Interestingly, plots of the results suggest neither a strong relationship between the Democratic Party vote share and pension benefits nor an across‐the‐board shift in pension benefits when the Democratic Party wins. Instead, the results are driven by a spike in pension benefit increases right around the close‐election cutoff. This suggests that, rather than reflecting preferences by the Democratic Party, the effect estimated by my approach primarily reflects commitments that are made to win close elections.
Investigation of other pension‐related outcomes provides evidence on the mechanisms linking short‐run benefit expansions to the long‐run erosion of funding levels: As benefits expand, the city begins to shirk part of the required contribution payments, active contribution‐paying members begin to retire, the number of pension recipients relative to paying contributors inside a plan begins to increase, and the plan’s asset base begins to erode.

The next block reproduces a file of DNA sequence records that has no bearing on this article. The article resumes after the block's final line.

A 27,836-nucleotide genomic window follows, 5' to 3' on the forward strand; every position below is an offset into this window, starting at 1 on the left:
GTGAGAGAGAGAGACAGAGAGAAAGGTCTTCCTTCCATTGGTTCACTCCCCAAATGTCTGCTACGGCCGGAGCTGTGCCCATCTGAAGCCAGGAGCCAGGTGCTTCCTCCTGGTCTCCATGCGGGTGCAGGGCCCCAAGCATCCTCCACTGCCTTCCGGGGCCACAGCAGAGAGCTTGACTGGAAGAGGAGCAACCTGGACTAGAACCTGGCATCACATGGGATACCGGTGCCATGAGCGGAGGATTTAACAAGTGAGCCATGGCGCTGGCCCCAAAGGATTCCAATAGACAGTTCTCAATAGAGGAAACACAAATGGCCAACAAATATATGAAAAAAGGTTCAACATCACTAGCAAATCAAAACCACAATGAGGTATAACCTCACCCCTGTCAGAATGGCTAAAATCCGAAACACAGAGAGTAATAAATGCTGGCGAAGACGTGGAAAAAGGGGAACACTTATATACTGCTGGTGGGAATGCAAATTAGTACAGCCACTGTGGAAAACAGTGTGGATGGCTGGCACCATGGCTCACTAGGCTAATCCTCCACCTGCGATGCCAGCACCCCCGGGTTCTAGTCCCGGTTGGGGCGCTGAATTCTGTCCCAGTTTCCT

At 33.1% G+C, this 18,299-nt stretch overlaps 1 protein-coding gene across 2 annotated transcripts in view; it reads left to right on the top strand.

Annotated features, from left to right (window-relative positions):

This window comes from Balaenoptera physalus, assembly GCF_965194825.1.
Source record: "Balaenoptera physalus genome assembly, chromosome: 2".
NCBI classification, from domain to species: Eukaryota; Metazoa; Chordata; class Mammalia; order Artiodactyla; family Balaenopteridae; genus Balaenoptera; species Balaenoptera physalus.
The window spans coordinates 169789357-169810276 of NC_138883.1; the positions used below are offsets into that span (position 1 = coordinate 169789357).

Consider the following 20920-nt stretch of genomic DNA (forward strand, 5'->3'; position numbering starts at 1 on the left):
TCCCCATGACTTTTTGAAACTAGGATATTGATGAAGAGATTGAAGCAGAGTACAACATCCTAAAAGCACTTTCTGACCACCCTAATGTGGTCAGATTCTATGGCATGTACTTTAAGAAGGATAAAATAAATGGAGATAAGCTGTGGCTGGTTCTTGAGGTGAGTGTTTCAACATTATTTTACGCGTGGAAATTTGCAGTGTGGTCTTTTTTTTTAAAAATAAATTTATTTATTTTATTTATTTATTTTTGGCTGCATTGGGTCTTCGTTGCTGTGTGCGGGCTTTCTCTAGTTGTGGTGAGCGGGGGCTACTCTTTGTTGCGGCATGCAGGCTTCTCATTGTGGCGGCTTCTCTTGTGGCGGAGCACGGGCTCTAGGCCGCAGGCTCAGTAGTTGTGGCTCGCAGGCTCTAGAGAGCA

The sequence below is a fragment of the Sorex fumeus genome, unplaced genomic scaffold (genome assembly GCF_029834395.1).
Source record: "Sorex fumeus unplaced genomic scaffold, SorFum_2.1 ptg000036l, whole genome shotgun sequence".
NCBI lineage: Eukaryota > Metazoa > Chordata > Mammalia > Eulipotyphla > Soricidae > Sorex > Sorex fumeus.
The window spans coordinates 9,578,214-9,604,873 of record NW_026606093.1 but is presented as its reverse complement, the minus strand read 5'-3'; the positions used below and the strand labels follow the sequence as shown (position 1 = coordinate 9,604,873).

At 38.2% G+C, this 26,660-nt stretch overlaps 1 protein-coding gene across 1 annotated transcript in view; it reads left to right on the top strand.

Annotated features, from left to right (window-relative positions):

As a final exercise, the data are sliced in a number of ways to provide further evidence on the political‐pork mechanism. First, slicing the data by plan type reveals that the effect is concentrated in pension plans for police and firefighters as opposed to general city employee plans. This suggests that pork barrel politics is aimed at the most well‐organized employee groups. Second, slicing the data into elections won by incumbents and challengers reveals that the effect is concentrated in elections where the challenger wins. This suggests that incumbents need to rely less on pork to win close elections.
This research brief is based on Christian Dippel, “Political Parties Do Matter in U.S. Cities … for Their Unfunded Pensions,” NBER Working Paper no. 25601, April 2019, http://www.nber.org/papers/w25601.